Comcast started blocking outbound port 25 on my cable modem yesterday. I can understand why — it stops a lot of infected machines from spamming the world. But it also broke the ability of my security webcam from sending me pictures to my server whenever it detects movement, and the cam firmware has no option to use the alternate authenticated port 587.
So this blog entry talks about how I got around the port 25 block so my webcam can continue to email images.
I realized something was amiss when I stopped getting pictures. So I tried a manual connection…
Catzillas-Computer:~ weave$ nc -v weaverling.org 25 nc: connect to weaverling.org port 25 (tcp) failed: Operation timed out
I checked my comcast.net mail and see the notice that I’m being blocked now. But the wording gave me concern…
“In an effort to help prevent spam and ensure the security of our network and customers, Comcast has modified your modem’s settings to prevent the sending of email on port 25. That is the default port email programs such as Outlook Express use to send email. We’ve taken this action because we may have detected virus-like activity from your modem or received reports from other email providers that mail from your modem generated complaints from their users. “
Well that explains the cam failure, but now I have a larger concern. Is a machine in my house spewing garbage? Well thankfully I have a Linux system acting as my home router, so I added a rule to the firewall table to log outgoing port 25 packets.
Mar 8 23:53:02 home kernel: outgoing-25 IN=eth1 OUT=eth0 SRC=10.20.30.59 DST=126.96.36.199 LEN=48 TOS=0x00 PREC=0x00 TTL=63 ID=42497 DF PROTO=TCP SPT=57338 DPT=25 WINDOW=65535 RES=0x00 SYN URGP=0
That is my webcam. But nothing else is chattering on 25, so right now I back to my original problem — the webcam is being blocked. Well since the webcam wants to use port 25 I have no choice but to steer around the damage and rewrite packets from the webcam to use an alternate port. Thanks to iptables in Linux, a piece of cake!
First I go to my server and alter postfix mail server software to listen to port 2390. No magic to that port number except it’s listed as rsmtp in /etc/services so I used it. I just added the new port to my /etc/postfix/master.cf file. Next I add a firewall rule to my home’s Linux router to reroute any connection from the webcam to go down to the server as port 2390.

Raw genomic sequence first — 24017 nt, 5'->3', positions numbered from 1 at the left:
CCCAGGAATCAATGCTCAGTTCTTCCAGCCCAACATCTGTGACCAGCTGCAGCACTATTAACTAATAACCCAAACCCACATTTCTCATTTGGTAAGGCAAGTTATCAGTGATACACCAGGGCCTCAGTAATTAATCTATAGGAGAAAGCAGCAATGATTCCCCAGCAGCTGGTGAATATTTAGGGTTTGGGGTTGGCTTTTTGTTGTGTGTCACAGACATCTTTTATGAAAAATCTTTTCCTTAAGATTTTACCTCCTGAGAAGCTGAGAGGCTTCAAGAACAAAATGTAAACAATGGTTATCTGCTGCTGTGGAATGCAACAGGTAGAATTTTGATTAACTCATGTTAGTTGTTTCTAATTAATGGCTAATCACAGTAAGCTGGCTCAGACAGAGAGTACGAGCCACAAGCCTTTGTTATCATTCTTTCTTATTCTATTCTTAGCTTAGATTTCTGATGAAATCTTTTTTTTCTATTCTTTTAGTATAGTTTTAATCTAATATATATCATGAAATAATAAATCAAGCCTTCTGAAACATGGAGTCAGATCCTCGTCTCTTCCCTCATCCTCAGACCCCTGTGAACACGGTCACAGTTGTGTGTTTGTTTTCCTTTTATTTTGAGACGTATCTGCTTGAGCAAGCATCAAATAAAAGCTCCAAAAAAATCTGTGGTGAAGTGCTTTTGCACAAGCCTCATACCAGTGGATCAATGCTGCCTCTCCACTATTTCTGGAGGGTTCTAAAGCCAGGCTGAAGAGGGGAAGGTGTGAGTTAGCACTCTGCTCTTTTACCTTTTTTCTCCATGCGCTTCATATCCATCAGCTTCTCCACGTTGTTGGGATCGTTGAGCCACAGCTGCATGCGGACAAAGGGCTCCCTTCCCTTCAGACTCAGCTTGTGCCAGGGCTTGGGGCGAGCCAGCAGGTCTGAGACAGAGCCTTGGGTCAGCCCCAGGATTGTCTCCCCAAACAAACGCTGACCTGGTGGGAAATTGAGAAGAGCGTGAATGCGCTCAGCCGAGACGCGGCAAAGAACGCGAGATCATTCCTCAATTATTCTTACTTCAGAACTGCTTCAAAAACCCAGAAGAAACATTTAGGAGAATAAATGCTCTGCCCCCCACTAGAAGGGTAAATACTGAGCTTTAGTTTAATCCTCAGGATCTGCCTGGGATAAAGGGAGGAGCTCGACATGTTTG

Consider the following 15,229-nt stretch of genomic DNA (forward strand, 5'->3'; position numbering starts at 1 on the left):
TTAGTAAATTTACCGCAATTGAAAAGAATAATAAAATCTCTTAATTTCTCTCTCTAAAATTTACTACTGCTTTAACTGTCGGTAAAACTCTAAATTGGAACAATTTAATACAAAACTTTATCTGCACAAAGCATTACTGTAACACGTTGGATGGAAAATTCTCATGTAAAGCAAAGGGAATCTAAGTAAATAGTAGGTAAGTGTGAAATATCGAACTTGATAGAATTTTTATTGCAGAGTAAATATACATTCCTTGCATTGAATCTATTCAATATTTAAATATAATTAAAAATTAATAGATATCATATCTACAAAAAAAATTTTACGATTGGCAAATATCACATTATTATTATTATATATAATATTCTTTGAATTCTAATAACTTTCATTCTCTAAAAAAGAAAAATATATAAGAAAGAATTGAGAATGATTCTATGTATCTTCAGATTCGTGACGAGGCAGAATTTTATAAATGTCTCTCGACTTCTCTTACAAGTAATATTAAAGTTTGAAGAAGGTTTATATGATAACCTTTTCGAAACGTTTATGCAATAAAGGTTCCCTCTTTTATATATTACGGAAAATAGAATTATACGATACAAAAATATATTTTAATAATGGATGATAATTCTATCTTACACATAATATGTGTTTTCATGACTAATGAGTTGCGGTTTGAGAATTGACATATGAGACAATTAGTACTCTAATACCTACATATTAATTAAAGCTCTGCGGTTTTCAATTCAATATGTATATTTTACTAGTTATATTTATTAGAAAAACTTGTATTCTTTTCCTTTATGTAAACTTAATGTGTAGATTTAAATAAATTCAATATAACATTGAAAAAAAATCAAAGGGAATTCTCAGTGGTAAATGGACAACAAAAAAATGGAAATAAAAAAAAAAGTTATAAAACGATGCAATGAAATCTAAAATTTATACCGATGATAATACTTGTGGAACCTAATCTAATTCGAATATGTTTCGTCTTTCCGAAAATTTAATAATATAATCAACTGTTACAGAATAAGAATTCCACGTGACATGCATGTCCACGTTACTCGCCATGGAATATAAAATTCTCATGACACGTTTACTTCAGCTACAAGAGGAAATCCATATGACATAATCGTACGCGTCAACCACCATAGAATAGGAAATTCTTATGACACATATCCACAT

IPNAT="/sbin/iptables -t nat" $IPNAT -A PREROUTING -p tcp -i eth1 -s 10.20.30.59 -d 188.8.131.52 --dport 25 -j DNAT --to :2390
Piece of cake. It works! As for why I was blocked in the first place, they are either blocking everyone or they logged a lot of SMTP connections from my cable modem to an outside mail server. When movement is detected it sends an email once a second for as long as movement occurs, which can be a lot of messages.
(If you’re wondering why I do that, it’s because if the house is robbed, I want to get the evidence off-site as fast as possible. If it just recorded the images to a box inside the house, well that wouldn’t do much good if that box was stolen too!)
Update: March 13, 2009
Found another blog post that goes over an alternative way of doing this. I could have just configured postfix on my home Linux box, sent my webcam messages to it, then had that mail host use Comcast’s server or my own outside server to relay the email. This would be the way to go if you don’t have an email server outside of Comcast to relay stuff for you, but it also means having to stash your Comcast email’s id/password into your postfix config.
- David Wheeler’s “Getting Postfix to Send Mail From a Comcast Network“
Update: July 19, 2009
I just noticed that Comcast is no longer blocking port 25 on my cable connection. Perhaps the block is temporary in nature and when they see the excessive hits on port 25 from your IP drop off, they eventually unblock it.
Update: April 24, 2013
After years of not blocking it, they decided to start blocking it again. However, my old linux router is now gone and I’m using an off-the-shelf router. BUT ALL WAS NOT LOST. Thankfully it’s a Buffalo Router that runs Linux, so I opened up a shell on it and did the iptables command on it and now my webcam is sending again.
/usr/sbin/iptables -t nat -A PREROUTING -p tcp -i br0 -s 10.20.30.60 -d 184.108.40.206 --dport 25 -j DNAT --to :2390